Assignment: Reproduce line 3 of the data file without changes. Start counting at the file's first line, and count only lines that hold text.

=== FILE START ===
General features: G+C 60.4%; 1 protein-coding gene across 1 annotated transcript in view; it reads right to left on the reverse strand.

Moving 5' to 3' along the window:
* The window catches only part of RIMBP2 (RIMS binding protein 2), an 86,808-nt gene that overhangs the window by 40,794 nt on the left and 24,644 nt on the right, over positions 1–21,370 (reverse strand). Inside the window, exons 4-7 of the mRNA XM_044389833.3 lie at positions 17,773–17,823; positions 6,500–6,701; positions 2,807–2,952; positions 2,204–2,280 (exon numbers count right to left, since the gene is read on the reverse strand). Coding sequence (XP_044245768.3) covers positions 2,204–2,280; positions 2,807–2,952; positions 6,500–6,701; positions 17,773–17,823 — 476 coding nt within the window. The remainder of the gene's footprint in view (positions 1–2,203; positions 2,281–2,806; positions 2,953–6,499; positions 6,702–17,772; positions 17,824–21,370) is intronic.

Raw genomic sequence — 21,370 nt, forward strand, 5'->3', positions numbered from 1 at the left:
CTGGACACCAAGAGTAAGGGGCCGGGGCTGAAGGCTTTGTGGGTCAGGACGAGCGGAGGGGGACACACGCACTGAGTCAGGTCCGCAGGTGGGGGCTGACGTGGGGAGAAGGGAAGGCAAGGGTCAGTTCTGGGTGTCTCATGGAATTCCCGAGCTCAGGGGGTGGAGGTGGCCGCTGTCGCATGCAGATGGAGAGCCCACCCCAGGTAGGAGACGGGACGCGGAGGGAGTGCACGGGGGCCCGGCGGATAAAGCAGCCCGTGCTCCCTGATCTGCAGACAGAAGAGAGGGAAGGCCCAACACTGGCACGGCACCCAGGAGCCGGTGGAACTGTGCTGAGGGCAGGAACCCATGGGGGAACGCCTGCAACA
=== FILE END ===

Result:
* The window catches only part of RIMBP2 (RIMS binding protein 2), an 86,808-nt gene that overhangs the window by 40,794 nt on the left and 24,644 nt on the right, over positions 1–21,370 (reverse strand). Inside the window, exons 4-7 of the mRNA XM_044389833.3 lie at positions 17,773–17,823; positions 6,500–6,701; positions 2,807–2,952; positions 2,204–2,280 (exon numbers count right to left, since the gene is read on the reverse strand). Coding sequence (XP_044245768.3) covers positions 2,204–2,280; positions 2,807–2,952; positions 6,500–6,701; positions 17,773–17,823 — 476 coding nt within the window. The remainder of the gene's footprint in view (positions 1–2,203; positions 2,281–2,806; positions 2,953–6,499; positions 6,702–17,772; positions 17,824–21,370) is intronic.